A law is a set of rules created by a government that people must follow. When people break the laws they can be fined or sent to jail. The laws can be about anything from stealing to murder. Some people study to become lawyers so they can help people understand the laws and defend them in court when they are broken. The law can also refer to the whole system of courts and laws of a country or region.
This article uses the term law broadly to refer to the whole system of laws and judicial decisions in a region or nation, including both civil and criminal. The law can also refer to a specific type of law, such as environmental or property law.
The concept of law is an important part of the political philosophy of democracy and a central idea in legal education. The law is the foundation of a healthy society and enables people to protect themselves, settle disputes, and develop productive and peaceful relationships with others. The law enshrined in constitutions, legislation, and judicial decisions can protect individual liberty and promote economic development and social progress.
For millennia, scholars have debated the nature of law. Some believe that it is a body of ethical principles, while others see law as a system of rules governing human relationships. For example, scholars have argued whether the law can be based on divine revelation or if it can be derived from social experience and scientific evidence.
A fundamental question is who makes the law. This is not a simple question, as the prevailing political and military power in a region determines who has the right to make and enforce the laws. Each year there are revolts against existing legal-political authority, and many people have aspirations of greater rights for citizens.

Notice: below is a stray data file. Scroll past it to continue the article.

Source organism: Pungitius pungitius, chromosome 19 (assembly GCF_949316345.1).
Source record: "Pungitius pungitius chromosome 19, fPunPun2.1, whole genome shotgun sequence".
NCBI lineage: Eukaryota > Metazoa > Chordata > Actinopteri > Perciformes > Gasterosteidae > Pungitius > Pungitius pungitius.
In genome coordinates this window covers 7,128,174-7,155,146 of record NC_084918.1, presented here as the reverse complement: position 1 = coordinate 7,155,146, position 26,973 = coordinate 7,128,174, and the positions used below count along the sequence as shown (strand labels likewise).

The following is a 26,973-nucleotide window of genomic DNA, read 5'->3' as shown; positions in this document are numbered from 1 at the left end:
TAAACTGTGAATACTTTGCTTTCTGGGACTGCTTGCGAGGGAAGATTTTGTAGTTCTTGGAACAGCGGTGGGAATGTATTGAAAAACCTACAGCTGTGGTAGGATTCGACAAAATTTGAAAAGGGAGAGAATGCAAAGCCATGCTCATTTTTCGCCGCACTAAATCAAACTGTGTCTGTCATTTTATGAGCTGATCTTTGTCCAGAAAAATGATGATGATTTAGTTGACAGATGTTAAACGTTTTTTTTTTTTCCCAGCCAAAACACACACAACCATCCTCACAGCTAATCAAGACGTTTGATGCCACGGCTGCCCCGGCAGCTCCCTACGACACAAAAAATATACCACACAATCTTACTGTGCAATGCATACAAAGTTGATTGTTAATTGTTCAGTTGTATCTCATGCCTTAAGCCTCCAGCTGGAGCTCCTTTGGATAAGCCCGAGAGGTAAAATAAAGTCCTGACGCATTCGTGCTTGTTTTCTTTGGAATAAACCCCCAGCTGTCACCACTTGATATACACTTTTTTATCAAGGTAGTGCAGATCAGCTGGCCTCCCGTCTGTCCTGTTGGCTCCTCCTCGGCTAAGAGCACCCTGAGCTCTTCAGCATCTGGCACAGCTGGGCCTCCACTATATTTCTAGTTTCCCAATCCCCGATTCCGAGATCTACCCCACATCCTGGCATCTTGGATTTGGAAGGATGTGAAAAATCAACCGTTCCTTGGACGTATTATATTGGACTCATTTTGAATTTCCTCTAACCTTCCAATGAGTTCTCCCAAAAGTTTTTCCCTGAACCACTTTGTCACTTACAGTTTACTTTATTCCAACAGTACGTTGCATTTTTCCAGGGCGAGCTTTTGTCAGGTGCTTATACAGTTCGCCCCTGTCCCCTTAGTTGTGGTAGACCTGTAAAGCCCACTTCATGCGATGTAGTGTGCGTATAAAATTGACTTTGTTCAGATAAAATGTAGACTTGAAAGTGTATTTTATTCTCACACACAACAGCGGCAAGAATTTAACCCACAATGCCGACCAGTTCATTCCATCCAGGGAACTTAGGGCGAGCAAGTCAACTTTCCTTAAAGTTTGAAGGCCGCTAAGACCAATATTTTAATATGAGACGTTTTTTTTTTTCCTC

Many different legal systems exist around the world, and each has a distinctive historical origin and a variety of legal doctrines that are followed. Some scholars have used these differences to compare and contrast different versions of the Rule of Law.
A common definition of the Rule of Law includes four universal principles. These are accountability of the government and private actors, the integrity of laws and institutions, access to justice, and the equality of all persons before the law. Accountability requires that the public should have access to information about how their taxes are spent and that they have a say in their government. Integrity and accessibility require that the law should be clear and accessible, and that people of all backgrounds and social class have access to legal institutions to defend their interests and resolve their conflicts with each other and with government officials and agencies.